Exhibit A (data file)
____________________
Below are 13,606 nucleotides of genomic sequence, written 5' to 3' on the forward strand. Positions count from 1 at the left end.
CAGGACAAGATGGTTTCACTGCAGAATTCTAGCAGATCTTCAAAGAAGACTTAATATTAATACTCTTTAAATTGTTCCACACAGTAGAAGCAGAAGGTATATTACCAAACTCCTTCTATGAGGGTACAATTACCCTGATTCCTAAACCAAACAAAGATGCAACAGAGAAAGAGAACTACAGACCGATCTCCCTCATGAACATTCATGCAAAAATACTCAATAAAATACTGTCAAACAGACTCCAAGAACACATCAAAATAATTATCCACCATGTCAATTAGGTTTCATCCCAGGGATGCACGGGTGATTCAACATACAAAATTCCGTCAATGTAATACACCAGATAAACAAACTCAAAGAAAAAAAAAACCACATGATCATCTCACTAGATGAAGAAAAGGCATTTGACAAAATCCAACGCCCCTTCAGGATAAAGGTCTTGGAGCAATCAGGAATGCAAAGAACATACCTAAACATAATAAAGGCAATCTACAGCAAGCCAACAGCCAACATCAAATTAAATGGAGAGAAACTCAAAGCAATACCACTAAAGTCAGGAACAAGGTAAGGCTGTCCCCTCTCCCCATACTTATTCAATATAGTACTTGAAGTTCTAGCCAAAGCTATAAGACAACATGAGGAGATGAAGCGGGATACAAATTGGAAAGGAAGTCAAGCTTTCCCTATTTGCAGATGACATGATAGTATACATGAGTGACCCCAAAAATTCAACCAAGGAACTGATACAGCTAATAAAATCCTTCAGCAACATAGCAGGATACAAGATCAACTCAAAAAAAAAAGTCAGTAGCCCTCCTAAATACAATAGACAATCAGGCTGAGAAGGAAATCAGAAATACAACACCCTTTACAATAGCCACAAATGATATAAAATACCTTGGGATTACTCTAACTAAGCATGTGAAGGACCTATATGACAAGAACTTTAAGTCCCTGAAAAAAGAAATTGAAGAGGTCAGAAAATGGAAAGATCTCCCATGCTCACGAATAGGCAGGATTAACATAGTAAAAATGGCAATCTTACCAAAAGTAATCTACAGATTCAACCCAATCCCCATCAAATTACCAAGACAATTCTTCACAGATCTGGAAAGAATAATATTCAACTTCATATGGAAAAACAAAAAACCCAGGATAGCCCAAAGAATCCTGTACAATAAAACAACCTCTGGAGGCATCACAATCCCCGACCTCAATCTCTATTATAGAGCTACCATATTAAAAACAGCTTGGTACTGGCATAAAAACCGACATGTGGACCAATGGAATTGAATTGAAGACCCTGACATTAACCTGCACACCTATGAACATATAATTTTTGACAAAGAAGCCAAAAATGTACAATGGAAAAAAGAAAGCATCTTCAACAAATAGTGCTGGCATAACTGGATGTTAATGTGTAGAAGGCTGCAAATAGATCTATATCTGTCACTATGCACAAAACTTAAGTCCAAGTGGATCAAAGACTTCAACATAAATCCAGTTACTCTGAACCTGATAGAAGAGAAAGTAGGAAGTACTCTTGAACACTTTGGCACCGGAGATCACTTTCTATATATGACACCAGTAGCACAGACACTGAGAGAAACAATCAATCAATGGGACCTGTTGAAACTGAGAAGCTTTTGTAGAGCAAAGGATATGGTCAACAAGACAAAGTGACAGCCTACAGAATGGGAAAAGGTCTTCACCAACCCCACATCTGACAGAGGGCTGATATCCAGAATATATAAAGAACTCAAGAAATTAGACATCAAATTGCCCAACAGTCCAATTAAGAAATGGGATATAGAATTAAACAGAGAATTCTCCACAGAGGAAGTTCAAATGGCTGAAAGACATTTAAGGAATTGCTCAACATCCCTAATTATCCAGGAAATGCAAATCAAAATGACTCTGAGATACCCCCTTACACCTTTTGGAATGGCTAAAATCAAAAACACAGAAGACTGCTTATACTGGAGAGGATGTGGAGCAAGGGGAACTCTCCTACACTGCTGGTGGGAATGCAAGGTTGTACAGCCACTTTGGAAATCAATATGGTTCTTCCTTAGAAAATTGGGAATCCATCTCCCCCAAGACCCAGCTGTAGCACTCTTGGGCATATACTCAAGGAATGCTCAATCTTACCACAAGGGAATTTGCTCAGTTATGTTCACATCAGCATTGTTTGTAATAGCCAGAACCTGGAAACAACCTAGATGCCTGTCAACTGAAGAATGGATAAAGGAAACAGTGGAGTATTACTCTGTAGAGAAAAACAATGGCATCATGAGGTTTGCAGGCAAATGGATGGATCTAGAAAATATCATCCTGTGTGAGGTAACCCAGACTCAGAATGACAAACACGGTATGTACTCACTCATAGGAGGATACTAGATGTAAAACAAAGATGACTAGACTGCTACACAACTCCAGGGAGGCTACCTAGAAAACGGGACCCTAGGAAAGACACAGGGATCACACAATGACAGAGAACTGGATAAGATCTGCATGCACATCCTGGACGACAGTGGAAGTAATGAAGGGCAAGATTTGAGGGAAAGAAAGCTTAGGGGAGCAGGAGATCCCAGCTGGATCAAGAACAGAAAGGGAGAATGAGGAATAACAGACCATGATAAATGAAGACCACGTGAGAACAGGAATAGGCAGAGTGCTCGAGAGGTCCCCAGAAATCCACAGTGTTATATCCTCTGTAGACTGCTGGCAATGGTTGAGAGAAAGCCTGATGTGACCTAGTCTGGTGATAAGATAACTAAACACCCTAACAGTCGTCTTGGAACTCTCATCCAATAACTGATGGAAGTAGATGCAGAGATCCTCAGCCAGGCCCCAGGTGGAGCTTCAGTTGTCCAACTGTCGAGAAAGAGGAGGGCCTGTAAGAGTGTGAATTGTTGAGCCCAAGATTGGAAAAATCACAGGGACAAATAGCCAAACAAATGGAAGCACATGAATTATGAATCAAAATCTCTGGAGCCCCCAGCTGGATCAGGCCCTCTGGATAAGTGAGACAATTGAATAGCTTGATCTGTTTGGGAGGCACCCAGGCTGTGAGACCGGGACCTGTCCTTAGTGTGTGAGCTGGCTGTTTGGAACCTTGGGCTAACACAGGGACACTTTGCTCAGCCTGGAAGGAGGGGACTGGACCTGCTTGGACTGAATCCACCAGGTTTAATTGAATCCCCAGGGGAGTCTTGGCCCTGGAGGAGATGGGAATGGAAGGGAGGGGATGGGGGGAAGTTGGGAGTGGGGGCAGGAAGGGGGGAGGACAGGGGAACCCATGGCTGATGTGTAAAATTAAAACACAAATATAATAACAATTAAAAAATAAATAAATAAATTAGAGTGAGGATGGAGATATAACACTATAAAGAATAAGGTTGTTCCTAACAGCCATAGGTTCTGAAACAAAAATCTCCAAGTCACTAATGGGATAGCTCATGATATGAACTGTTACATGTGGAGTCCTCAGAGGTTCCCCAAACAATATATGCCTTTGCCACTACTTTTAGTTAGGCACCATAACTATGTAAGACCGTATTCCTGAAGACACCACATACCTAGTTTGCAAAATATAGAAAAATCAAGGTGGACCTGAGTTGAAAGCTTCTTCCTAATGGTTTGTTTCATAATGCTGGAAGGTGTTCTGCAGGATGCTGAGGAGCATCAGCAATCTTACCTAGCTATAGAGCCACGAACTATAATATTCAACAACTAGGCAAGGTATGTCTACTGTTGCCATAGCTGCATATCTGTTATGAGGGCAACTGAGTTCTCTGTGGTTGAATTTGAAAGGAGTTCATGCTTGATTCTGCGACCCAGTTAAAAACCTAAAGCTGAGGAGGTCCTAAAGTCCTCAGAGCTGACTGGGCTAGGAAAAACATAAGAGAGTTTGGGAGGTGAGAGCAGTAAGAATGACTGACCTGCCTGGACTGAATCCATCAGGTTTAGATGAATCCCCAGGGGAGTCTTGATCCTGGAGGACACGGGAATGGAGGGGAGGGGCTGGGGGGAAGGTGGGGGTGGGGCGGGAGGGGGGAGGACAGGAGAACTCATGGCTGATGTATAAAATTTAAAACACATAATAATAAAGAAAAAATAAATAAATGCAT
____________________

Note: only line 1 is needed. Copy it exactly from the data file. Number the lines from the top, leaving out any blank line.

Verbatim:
Below are 13,606 nucleotides of genomic sequence, written 5' to 3' on the forward strand. Positions count from 1 at the left end.